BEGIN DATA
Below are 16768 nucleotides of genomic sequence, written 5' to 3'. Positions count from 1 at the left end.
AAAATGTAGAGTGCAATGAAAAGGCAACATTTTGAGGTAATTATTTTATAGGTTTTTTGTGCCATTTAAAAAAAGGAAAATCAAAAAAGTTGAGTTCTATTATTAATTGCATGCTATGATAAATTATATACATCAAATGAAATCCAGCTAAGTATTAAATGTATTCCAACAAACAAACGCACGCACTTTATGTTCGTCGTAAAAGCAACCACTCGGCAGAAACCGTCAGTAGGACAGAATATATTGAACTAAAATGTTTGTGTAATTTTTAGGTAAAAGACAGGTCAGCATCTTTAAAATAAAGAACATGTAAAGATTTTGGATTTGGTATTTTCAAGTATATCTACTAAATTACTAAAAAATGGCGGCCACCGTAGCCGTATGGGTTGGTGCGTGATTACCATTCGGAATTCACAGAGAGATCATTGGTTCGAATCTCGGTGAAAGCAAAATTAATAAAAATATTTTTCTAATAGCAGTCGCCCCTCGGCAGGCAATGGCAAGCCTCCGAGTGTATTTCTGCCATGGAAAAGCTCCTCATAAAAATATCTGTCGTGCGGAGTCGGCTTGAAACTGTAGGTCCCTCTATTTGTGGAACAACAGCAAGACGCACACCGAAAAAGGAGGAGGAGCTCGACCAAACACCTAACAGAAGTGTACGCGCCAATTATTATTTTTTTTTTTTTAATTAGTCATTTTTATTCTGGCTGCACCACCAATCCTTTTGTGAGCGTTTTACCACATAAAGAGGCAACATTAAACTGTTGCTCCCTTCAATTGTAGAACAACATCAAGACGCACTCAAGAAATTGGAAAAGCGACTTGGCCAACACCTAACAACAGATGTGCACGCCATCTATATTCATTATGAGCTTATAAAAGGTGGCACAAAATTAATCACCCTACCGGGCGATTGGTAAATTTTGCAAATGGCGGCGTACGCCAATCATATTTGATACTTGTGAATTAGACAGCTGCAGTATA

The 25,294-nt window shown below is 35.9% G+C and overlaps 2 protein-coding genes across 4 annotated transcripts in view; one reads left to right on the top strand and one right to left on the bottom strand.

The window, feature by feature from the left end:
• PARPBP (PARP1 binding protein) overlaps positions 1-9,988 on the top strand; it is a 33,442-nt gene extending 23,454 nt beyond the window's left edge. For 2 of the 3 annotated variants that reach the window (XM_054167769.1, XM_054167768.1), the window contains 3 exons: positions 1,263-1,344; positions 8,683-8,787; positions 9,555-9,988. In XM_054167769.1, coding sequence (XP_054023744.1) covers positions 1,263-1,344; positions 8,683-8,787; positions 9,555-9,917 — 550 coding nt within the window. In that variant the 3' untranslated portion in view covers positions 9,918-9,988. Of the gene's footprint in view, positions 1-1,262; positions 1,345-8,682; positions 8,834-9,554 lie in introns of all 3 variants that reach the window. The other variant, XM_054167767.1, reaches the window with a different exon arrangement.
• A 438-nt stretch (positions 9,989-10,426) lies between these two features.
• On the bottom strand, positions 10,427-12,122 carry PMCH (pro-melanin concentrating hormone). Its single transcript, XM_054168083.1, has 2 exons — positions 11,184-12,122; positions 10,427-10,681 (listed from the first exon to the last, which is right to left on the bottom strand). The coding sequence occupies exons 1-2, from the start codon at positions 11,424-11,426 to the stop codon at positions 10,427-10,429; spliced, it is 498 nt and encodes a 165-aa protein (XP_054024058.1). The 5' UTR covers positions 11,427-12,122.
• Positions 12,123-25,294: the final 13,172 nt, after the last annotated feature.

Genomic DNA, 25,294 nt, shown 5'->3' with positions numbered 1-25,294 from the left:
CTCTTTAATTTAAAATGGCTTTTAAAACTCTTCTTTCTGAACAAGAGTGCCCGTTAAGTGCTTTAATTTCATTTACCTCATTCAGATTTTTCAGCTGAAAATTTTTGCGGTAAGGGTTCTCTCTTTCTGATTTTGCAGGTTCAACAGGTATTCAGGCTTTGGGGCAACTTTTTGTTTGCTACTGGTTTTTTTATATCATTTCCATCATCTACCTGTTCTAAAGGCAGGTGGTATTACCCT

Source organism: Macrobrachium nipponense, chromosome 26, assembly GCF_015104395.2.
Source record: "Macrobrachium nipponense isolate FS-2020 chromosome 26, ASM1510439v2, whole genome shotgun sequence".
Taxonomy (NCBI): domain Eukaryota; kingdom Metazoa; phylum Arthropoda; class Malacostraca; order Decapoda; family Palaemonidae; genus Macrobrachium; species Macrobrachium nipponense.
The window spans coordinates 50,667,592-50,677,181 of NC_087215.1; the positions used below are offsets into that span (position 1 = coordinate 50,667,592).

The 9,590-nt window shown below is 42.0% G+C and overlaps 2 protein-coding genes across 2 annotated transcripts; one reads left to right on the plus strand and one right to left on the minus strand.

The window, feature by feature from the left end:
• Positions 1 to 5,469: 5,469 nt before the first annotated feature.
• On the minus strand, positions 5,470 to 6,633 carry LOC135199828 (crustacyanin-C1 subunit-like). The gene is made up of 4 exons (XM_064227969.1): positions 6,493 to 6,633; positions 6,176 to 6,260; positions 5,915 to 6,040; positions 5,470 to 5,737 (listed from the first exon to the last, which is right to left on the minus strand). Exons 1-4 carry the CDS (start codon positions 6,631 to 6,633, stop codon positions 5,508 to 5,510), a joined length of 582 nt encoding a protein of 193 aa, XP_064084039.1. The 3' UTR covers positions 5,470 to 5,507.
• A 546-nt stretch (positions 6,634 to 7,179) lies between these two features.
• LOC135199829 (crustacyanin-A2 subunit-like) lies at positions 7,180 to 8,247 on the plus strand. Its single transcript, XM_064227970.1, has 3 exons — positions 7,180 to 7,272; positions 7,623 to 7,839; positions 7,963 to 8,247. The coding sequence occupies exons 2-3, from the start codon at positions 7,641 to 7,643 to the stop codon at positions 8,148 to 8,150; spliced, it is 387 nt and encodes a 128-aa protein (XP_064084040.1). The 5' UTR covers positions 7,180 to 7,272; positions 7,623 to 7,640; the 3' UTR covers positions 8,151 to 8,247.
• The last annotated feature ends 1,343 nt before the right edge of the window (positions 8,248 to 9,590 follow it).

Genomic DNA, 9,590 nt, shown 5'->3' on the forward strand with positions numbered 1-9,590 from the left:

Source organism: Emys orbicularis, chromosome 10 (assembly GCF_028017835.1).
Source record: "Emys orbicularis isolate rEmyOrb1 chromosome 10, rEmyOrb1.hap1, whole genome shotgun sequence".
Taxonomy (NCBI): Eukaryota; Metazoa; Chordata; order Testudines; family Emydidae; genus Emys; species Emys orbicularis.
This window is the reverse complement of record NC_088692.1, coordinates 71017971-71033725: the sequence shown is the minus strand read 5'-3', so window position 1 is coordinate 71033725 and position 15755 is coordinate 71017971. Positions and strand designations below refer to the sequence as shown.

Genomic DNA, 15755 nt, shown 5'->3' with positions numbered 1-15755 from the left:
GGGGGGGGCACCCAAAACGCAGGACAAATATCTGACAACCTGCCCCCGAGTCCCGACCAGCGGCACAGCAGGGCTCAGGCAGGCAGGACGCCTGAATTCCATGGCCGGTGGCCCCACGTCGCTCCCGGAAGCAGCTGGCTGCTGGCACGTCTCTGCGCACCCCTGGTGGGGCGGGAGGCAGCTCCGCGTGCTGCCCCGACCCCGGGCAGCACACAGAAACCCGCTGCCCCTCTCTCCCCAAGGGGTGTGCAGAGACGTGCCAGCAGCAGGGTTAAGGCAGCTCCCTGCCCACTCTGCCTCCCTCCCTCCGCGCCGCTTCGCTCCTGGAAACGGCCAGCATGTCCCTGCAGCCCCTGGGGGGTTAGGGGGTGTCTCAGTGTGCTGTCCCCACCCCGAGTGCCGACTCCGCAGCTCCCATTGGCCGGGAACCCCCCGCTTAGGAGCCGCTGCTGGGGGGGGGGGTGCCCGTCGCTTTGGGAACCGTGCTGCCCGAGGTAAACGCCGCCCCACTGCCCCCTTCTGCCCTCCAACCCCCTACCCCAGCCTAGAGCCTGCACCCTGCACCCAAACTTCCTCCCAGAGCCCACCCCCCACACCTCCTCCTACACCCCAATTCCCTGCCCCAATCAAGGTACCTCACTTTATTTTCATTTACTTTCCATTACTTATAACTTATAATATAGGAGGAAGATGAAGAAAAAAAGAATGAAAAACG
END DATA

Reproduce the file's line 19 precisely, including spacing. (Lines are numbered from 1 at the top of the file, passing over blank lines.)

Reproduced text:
• A 546-nt stretch (positions 6,634 to 7,179) lies between these two features.